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From CantonRep.com:
FASD is an umbrella term describing the range of effects that can occur in a child whose mother drank alcohol during pregnancy. These effects may include physical, mental, behavioral, and learning disabilities.

According to Ohio’s Fetal Alcohol Spectrum Disorders Initiative, as many as 40,000 babies are born in the U.S. each year with FASD, costing about $4 billion.

Early diagnosis and treatment is the best way to help children succeed and to lessen secondary disabilities such as disrupted school experience, trouble with the law, inappropriate sexual behavior, alcohol and drug problems and problems with employment.

According to Dr. Roger Vasquez, a neonatologist at Aultman Hospital, diagnosing FASD in newborns is difficult because no test for it exists.

“We are going solely on physical features, and that’s not a really good way,” he said. “We have to be suspicious of it. Maybe the baby is not growing in utero.”

After the process of eliminating other causes of low birth weight, FASD remains a possibility, he said.

Shaken Baby Syndrome
Brain damage caused by shaken baby syndrome is another preventable problem.

Shaken baby syndrome, or inflicted traumatic brain injury, is caused by blows to the head, dropping, throwing or shaking a child. Head trauma is the leading cause of death in child abuse cases.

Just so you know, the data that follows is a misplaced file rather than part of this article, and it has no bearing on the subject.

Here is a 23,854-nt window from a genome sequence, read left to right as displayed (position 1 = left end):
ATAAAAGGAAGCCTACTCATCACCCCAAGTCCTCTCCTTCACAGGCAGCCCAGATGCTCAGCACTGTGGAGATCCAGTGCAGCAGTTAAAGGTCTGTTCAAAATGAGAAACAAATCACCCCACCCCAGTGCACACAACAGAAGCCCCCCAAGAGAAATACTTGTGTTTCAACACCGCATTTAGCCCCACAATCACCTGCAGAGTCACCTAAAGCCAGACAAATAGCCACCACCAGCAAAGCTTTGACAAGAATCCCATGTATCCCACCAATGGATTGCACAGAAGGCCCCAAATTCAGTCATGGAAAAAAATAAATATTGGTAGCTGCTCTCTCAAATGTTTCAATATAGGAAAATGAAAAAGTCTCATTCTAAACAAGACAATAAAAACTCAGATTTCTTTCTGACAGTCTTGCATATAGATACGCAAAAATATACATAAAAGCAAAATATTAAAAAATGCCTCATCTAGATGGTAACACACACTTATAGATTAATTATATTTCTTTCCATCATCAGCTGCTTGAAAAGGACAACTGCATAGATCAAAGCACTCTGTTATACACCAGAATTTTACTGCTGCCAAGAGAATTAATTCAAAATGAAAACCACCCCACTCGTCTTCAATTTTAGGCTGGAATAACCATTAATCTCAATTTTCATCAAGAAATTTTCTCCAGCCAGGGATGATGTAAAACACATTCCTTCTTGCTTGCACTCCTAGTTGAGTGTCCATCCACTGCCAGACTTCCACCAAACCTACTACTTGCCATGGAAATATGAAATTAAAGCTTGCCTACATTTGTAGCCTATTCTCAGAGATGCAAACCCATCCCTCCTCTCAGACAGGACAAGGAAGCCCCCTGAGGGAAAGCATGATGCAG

Prior to 2008, SBS fell within a category called severe physical abuse, so statistics for SBS in Ohio and Stark County do not exist. Today, emergency rooms are reporting abuse specific to SBS.

From 2001 to 2005, the Ohio Department of Health estimates that 10 children died each year from SBS, and 150 more had serious injuries.

Continue reading.

Shaken Baby Syndrome is controversial, however. In 2008, Discover Magazine published an article on the controversy. 

On one side of the courtroom, representing mainstream medical opinion, are those who believe shaken baby syndrome (SBS) is a valid diagnosis. They say that decades of clinical experience and criminal confessions—in which a parent has admitted to shaking a child with symptoms of SBS—bolster their case to the point of near-certainty. On the other side, a growing number of skeptics are now claiming that the evidence for the syndrome rests on dubious medical ground with questionable biophysical models supporting it.

Each side, too, is battling for the moral high ground. Those who give credence to SBS say they are using modern diagnostic technology (magnetic resonance imaging in particular) to catch child abusers who might once have gone unpunished. The skeptics, on the other hand, say that innocent families around the world have been left in ruins by prosecutors and child protective agencies who have wrongfully accused parents and child-care workers of child abuse.
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